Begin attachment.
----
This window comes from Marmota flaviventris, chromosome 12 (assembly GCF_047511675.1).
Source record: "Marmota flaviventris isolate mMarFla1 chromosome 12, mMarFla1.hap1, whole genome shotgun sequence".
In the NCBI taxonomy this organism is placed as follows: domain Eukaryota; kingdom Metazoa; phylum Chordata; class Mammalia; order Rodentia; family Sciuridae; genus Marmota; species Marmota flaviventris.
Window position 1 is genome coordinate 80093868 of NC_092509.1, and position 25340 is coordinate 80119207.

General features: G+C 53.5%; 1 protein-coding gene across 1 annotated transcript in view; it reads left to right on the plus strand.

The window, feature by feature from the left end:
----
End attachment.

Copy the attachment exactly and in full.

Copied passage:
This window comes from Marmota flaviventris, chromosome 12 (assembly GCF_047511675.1).
Source record: "Marmota flaviventris isolate mMarFla1 chromosome 12, mMarFla1.hap1, whole genome shotgun sequence".
In the NCBI taxonomy this organism is placed as follows: domain Eukaryota; kingdom Metazoa; phylum Chordata; class Mammalia; order Rodentia; family Sciuridae; genus Marmota; species Marmota flaviventris.
Window position 1 is genome coordinate 80093868 of NC_092509.1, and position 25340 is coordinate 80119207.

General features: G+C 53.5%; 1 protein-coding gene across 1 annotated transcript in view; it reads left to right on the plus strand.

The window, feature by feature from the left end: